This novel was published in 1934, so there are several instances of the “isms” of the day. This is just my opinion, so feel free to differ, but I found those “isms” more noticeable and more bothersome in this novel than “isms” I’ve encountered in other novels written at the same time. That said, though, the story is intellectually challenging, the pacing and timing are effective, and the characters and setting are effective “fits.” But what do you think? Have you read The Nine Tailors? If you have, what elements do you see in it?

11 comments:

  1. There are several aspects of this novel I like, e.g. the change-ringing, the setting, the cipher, and many of the characters. Besides I admire Sayers´ thorough research no matter what she wrote about.

    And finally, every time I read this novel I notice Reverend Theodore Venables. His distraction annoys me a bit, but it is so interesting to see that though he is a hopeless detective, he has excellent organizing skills when faced by a real crisis.

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  2. Dorte - You are so absolutely right about Sayers' research. She did painstaking and careful "homework," and I respect that about her, too. And the setting and so on really are appealing.

    I noticed that, too, about Venables. He shows himself to be a true leader when the flood crisis comes, and he's quite knowledgeable in other ways, too. Those are helpful counterpoints, I think, to that very distracted side of his personality.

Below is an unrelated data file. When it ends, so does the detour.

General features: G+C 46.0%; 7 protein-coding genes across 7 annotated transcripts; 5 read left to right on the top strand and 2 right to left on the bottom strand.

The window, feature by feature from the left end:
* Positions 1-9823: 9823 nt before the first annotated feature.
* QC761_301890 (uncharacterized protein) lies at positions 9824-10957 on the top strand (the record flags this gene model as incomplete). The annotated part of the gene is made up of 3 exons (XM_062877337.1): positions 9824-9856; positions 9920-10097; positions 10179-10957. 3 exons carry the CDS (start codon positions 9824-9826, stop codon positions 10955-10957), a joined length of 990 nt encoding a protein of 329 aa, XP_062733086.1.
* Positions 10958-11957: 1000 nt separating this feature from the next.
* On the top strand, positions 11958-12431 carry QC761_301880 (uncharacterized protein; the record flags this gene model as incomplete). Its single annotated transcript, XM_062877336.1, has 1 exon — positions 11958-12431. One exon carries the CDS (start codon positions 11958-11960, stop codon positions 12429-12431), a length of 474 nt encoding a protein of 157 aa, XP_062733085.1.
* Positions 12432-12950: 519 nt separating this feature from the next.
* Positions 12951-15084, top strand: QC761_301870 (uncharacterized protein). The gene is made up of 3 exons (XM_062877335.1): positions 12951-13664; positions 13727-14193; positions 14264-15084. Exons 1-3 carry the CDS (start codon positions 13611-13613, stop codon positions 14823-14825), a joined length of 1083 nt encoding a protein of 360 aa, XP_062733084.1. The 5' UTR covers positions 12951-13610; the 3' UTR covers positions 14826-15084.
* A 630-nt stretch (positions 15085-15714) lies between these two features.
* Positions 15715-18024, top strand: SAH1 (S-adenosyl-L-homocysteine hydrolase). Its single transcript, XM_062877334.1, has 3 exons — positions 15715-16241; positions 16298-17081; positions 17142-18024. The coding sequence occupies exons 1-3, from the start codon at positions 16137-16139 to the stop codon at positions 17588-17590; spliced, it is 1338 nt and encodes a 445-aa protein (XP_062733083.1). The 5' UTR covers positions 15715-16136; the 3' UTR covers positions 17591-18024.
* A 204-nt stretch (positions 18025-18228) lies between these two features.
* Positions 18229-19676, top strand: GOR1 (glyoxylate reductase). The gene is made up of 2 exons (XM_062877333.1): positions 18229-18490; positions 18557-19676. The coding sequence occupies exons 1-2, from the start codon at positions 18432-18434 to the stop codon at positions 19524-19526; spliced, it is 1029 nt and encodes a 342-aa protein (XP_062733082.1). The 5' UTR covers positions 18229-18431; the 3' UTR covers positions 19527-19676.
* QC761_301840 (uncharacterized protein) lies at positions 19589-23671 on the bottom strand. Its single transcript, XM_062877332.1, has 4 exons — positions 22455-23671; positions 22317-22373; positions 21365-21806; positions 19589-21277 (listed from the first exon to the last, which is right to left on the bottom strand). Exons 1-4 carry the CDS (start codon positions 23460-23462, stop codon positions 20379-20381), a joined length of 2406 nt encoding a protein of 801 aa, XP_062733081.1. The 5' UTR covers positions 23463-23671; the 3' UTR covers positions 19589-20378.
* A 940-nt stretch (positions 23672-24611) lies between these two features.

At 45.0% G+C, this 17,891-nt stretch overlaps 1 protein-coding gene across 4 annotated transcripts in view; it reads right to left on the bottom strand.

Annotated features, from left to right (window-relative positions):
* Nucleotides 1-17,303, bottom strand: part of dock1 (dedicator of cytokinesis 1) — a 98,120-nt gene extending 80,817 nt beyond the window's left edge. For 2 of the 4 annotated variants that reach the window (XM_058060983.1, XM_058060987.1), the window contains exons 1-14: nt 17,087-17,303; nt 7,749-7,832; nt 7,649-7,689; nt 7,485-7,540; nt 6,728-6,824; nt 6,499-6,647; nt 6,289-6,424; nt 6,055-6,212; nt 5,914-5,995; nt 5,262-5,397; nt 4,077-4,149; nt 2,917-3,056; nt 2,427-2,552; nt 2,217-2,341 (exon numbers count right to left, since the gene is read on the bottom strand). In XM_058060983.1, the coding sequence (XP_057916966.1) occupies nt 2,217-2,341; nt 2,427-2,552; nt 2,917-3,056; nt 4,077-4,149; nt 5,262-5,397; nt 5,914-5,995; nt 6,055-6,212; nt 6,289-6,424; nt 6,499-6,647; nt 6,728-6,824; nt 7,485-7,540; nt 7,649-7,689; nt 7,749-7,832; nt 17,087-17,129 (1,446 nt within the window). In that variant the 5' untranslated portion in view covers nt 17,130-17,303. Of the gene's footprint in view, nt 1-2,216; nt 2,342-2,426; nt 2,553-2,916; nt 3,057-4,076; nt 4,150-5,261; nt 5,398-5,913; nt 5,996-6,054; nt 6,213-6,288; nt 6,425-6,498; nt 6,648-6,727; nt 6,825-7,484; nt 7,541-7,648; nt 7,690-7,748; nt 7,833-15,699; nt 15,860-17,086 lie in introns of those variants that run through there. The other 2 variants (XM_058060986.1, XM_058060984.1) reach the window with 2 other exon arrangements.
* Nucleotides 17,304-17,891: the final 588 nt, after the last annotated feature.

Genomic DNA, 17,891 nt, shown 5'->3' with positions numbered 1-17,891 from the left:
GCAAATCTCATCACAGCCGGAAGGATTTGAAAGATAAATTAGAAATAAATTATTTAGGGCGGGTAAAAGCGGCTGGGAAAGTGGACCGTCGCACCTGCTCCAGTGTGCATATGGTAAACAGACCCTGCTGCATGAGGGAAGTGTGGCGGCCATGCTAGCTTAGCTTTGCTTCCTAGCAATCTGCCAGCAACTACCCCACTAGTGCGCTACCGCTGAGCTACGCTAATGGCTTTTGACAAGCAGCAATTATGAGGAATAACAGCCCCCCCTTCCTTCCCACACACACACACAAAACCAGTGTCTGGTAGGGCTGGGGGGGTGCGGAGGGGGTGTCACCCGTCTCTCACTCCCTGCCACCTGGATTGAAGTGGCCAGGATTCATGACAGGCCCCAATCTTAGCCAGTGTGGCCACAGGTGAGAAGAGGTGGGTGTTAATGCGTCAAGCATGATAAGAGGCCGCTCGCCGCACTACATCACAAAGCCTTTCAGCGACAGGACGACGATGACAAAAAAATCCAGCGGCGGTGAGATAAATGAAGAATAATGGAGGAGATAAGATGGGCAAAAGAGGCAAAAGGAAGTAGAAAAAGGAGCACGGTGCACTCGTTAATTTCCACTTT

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  3. I do remember reading this novel but not in a long time. I have been reading Sayer's books lately and can't wait to get to this one.

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  4. Clarissa - I think you'll like it. It's got a very interesting mystery, and you will really appreciate the cipher :-).

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  5. Margot: You have me intrigued with your review. It is not a book I have read. I think mysteries usually reflect the "isms" of their era better than other fiction.

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  6. Bill - That's an interesting point. I don't know what the research might say about which sort of fiction is most or least likely to reflect a society's "isms," but certainly good crime fiction is realistic. It reflects a culture's reality. So it's quite possible that you're right.

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  7. Thanks for this really thorough analysis - I think its a really special novel, not least for its apocalyptic climax which is similar to the one in Ellery Queen's THE SIAMESE TWIN MYSTERY, only much gloomier. In this sense it is quite atypical of Sayers' output, which may be why I like it so much - she was a very clever plotter and a fine prose stylist (probably the best of her era amongst her near contemporaries) but those 'isms' are a real barrier to my enjoyment!

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  8. Sergio - Oh, they're a barrier to me, too. You're absolutely right, though, that Sayers was a very talented plotter and her prose was graceful. I like the subtle and sometimes not-so-subtle wit of her writing, too. And thank you for the reminder of The Siamese Twin Mystery. Now you mention it, this novel does have a similar kind of climax to the Queen one. Astute observation. Some people claim that this novel is Sayers at her best. I'm not sure I agree, but it does show her skills.

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  9. I haven't read this book but I enjoyed your take on it. It sounds intriguing.

    Mason
    Thoughts in Progress

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  10. Mason - Why, thank you :-). It's not what you would call a nice, light, "easy" read, but it's a solid mystery and setting and some of the characters are well-drawn. It is intriguing...

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  11. I think these days readers might find Sayers' language a bit ponderous particularly with her propensity to play on words like "tailor" that must already have been a bit outmoded by 1934.
    Thanks for this contribution to the CFA though